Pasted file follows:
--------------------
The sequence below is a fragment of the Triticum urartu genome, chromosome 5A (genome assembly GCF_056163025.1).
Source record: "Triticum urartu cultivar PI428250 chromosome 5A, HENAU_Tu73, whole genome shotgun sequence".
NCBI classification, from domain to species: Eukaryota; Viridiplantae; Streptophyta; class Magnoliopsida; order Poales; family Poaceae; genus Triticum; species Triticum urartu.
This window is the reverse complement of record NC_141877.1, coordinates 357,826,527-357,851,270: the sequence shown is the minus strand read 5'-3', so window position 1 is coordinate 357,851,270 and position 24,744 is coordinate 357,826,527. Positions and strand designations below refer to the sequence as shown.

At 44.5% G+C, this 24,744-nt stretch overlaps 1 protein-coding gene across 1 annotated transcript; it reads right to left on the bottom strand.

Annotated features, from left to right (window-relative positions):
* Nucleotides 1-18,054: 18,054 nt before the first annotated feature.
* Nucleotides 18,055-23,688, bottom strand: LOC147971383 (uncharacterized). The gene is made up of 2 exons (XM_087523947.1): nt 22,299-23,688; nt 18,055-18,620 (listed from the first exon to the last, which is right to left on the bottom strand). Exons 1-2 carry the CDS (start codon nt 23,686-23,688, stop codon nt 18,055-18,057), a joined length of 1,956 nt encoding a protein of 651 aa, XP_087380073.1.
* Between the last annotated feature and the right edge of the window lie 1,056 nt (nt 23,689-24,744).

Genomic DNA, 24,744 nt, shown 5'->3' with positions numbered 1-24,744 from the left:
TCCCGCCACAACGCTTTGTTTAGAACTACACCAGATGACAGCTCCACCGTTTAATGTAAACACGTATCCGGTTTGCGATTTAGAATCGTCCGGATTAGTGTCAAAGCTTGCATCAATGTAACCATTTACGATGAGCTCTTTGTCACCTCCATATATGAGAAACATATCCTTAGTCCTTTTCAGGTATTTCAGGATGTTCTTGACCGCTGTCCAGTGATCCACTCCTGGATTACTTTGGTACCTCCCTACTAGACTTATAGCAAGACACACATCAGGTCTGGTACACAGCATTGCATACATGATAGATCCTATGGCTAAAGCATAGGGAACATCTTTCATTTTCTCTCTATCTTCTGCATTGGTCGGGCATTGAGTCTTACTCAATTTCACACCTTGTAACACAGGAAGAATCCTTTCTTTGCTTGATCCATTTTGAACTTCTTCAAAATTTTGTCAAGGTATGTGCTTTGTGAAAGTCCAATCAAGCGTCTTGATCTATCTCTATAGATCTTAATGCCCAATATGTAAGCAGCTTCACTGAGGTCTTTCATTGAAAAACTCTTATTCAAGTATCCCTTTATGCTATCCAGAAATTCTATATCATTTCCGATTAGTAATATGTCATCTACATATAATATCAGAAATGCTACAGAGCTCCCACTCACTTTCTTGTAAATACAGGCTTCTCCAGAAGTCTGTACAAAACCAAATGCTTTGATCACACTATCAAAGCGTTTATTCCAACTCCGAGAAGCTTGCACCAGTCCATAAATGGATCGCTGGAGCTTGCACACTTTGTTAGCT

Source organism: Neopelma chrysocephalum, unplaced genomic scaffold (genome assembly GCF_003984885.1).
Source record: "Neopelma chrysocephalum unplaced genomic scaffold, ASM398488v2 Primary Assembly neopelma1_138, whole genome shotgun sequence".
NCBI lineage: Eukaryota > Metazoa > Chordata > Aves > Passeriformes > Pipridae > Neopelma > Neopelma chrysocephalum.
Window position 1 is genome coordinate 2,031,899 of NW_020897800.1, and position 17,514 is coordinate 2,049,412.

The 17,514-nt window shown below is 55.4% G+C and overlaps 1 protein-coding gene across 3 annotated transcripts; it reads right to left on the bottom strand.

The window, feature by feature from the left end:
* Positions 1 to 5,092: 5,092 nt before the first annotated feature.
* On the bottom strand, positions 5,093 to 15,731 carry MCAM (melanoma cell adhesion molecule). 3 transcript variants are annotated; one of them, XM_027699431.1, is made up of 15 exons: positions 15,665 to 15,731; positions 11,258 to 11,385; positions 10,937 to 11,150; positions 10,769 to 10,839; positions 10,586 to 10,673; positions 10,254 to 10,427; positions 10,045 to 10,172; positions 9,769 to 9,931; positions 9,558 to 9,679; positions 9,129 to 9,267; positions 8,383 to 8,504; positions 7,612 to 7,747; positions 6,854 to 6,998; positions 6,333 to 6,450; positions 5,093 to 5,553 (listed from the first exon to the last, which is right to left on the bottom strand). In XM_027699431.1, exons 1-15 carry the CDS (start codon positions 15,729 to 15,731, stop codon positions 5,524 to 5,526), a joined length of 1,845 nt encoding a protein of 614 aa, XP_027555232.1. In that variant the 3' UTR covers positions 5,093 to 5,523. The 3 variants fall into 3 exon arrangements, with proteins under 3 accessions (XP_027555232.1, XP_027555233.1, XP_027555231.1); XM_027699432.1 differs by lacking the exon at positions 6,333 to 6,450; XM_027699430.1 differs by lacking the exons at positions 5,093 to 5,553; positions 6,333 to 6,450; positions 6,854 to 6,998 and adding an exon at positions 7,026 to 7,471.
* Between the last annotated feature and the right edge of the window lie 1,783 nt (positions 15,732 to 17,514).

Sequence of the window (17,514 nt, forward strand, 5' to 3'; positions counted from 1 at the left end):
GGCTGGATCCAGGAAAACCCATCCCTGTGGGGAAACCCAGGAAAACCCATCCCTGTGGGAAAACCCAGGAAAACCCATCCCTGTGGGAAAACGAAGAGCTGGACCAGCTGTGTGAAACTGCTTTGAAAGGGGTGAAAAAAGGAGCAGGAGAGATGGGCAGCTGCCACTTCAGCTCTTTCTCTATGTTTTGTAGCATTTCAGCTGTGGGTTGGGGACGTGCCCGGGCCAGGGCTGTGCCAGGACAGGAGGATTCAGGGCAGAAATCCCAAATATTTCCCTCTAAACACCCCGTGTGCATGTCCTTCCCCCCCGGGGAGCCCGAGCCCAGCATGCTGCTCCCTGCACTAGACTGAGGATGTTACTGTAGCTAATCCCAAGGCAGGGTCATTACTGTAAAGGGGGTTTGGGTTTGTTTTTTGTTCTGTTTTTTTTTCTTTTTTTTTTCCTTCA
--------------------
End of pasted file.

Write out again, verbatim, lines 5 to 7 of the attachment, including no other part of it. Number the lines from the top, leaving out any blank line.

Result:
At 44.5% G+C, this 24,744-nt stretch overlaps 1 protein-coding gene across 1 annotated transcript; it reads right to left on the bottom strand.

Annotated features, from left to right (window-relative positions):
* Nucleotides 1-18,054: 18,054 nt before the first annotated feature.